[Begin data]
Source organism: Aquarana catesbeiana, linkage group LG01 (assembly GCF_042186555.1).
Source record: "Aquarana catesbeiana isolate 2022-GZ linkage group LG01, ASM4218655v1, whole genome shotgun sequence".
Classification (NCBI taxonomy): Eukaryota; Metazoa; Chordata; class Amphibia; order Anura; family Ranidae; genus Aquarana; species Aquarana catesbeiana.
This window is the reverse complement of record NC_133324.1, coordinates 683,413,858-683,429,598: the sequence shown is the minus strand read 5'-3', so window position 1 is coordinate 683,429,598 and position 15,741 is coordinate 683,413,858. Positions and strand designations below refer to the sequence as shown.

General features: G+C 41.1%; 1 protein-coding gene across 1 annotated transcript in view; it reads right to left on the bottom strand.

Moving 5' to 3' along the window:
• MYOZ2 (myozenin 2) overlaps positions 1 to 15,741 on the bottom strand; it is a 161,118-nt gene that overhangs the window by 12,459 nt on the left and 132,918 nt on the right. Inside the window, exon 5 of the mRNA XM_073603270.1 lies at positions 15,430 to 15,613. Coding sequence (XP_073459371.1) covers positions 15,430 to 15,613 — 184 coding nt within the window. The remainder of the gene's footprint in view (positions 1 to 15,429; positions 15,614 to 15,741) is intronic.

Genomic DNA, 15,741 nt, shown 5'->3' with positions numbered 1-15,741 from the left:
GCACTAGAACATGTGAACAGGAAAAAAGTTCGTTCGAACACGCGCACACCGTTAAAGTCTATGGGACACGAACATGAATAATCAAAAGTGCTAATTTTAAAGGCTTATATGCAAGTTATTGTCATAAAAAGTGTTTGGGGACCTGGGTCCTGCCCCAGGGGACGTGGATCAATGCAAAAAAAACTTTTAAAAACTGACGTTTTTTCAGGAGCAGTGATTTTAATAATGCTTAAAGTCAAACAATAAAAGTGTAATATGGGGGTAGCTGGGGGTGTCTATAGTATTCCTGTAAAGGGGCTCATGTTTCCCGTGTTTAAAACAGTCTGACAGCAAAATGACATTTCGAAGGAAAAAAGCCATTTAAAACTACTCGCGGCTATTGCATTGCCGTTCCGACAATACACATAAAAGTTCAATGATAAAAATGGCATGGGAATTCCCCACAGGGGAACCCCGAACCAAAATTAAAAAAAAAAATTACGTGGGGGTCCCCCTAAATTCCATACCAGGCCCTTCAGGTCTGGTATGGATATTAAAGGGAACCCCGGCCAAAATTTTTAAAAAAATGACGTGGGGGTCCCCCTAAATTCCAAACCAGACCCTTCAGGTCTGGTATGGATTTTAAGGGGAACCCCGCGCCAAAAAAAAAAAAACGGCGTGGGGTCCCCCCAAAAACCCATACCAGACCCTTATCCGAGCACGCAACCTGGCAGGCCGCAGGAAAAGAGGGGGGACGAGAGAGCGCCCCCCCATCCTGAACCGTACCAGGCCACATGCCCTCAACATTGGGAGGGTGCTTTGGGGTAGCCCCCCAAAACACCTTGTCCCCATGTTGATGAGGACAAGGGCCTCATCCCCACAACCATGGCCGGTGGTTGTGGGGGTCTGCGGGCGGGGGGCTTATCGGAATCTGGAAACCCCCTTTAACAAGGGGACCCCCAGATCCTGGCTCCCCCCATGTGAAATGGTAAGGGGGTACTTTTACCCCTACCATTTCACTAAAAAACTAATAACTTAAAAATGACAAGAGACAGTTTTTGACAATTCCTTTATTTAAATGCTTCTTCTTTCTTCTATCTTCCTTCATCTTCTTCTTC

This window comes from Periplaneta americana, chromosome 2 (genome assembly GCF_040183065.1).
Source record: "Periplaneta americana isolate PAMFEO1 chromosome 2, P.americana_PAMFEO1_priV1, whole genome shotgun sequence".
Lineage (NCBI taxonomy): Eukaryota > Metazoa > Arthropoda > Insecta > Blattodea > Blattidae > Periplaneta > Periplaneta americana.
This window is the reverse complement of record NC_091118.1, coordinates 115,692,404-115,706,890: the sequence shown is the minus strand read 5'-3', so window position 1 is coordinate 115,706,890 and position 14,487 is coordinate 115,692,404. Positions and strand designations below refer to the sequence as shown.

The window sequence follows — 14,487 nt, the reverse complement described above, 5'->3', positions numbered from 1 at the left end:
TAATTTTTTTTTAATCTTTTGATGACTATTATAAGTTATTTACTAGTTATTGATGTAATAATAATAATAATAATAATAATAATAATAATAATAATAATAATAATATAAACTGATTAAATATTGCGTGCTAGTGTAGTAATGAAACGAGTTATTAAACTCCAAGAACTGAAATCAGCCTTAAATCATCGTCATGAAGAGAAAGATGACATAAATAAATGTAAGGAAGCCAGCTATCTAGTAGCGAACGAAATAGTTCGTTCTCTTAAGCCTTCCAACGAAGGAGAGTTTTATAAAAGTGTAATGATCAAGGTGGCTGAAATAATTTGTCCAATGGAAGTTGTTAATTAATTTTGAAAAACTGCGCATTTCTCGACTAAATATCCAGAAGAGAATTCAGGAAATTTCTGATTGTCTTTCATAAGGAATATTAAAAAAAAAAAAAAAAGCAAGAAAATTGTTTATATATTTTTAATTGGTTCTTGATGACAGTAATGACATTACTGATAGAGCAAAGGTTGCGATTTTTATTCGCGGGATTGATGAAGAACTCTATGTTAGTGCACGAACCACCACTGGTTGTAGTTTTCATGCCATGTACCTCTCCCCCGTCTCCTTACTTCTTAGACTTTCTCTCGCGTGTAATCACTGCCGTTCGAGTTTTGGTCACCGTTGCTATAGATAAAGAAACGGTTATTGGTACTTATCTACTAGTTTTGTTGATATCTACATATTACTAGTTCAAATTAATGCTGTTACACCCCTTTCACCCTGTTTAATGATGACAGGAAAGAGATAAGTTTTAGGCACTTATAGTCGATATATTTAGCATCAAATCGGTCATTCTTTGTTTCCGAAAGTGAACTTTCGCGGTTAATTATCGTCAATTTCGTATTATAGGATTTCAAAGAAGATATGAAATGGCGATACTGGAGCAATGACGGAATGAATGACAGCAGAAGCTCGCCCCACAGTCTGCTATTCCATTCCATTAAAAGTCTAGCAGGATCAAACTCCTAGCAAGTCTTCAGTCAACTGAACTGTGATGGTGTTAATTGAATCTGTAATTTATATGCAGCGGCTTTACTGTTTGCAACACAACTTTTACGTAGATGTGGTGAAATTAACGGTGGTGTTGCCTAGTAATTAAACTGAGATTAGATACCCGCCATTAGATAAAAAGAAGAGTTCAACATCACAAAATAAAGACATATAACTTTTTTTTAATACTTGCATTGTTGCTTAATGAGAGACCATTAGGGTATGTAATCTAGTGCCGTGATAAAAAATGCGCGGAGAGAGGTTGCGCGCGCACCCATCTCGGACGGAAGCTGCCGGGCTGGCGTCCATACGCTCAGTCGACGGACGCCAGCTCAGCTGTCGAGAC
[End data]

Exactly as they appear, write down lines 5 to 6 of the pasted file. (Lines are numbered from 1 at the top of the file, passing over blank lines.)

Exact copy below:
General features: G+C 41.1%; 1 protein-coding gene across 1 annotated transcript in view; it reads right to left on the bottom strand.

Moving 5' to 3' along the window: